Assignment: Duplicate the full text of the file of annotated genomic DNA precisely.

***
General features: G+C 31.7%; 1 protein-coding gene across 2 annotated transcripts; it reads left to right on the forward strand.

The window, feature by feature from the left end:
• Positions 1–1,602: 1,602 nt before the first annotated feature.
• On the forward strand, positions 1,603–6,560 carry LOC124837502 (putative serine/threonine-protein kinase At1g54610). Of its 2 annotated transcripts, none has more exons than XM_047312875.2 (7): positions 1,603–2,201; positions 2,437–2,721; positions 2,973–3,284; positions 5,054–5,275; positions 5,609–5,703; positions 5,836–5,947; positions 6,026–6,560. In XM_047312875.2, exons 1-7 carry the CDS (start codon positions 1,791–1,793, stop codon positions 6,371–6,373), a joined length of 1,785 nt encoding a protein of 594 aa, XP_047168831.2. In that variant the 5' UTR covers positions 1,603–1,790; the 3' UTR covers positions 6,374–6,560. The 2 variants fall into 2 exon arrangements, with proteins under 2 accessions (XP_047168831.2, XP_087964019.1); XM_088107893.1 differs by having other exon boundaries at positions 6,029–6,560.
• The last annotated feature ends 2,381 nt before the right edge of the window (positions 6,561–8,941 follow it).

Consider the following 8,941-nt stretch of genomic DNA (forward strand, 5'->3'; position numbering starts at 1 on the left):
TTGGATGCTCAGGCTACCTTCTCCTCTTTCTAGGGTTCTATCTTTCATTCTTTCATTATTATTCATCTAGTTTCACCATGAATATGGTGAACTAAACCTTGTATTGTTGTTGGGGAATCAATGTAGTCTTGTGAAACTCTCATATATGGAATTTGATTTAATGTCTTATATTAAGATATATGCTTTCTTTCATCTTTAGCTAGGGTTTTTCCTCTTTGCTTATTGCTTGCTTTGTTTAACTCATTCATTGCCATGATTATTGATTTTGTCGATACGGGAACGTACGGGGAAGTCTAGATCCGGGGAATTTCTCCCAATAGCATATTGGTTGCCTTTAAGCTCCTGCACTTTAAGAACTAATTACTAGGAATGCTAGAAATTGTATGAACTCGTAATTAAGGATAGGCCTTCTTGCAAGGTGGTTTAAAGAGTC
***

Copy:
General features: G+C 31.7%; 1 protein-coding gene across 2 annotated transcripts; it reads left to right on the forward strand.

The window, feature by feature from the left end:
• Positions 1–1,602: 1,602 nt before the first annotated feature.
• On the forward strand, positions 1,603–6,560 carry LOC124837502 (putative serine/threonine-protein kinase At1g54610). Of its 2 annotated transcripts, none has more exons than XM_047312875.2 (7): positions 1,603–2,201; positions 2,437–2,721; positions 2,973–3,284; positions 5,054–5,275; positions 5,609–5,703; positions 5,836–5,947; positions 6,026–6,560. In XM_047312875.2, exons 1-7 carry the CDS (start codon positions 1,791–1,793, stop codon positions 6,371–6,373), a joined length of 1,785 nt encoding a protein of 594 aa, XP_047168831.2. In that variant the 5' UTR covers positions 1,603–1,790; the 3' UTR covers positions 6,374–6,560. The 2 variants fall into 2 exon arrangements, with proteins under 2 accessions (XP_047168831.2, XP_087964019.1); XM_088107893.1 differs by having other exon boundaries at positions 6,029–6,560.
• The last annotated feature ends 2,381 nt before the right edge of the window (positions 6,561–8,941 follow it).

Consider the following 8,941-nt stretch of genomic DNA (forward strand, 5'->3'; position numbering starts at 1 on the left):
TTGGATGCTCAGGCTACCTTCTCCTCTTTCTAGGGTTCTATCTTTCATTCTTTCATTATTATTCATCTAGTTTCACCATGAATATGGTGAACTAAACCTTGTATTGTTGTTGGGGAATCAATGTAGTCTTGTGAAACTCTCATATATGGAATTTGATTTAATGTCTTATATTAAGATATATGCTTTCTTTCATCTTTAGCTAGGGTTTTTCCTCTTTGCTTATTGCTTGCTTTGTTTAACTCATTCATTGCCATGATTATTGATTTTGTCGATACGGGAACGTACGGGGAAGTCTAGATCCGGGGAATTTCTCCCAATAGCATATTGGTTGCCTTTAAGCTCCTGCACTTTAAGAACTAATTACTAGGAATGCTAGAAATTGTATGAACTCGTAATTAAGGATAGGCCTTCTTGCAAGGTGGTTTAAAGAGTC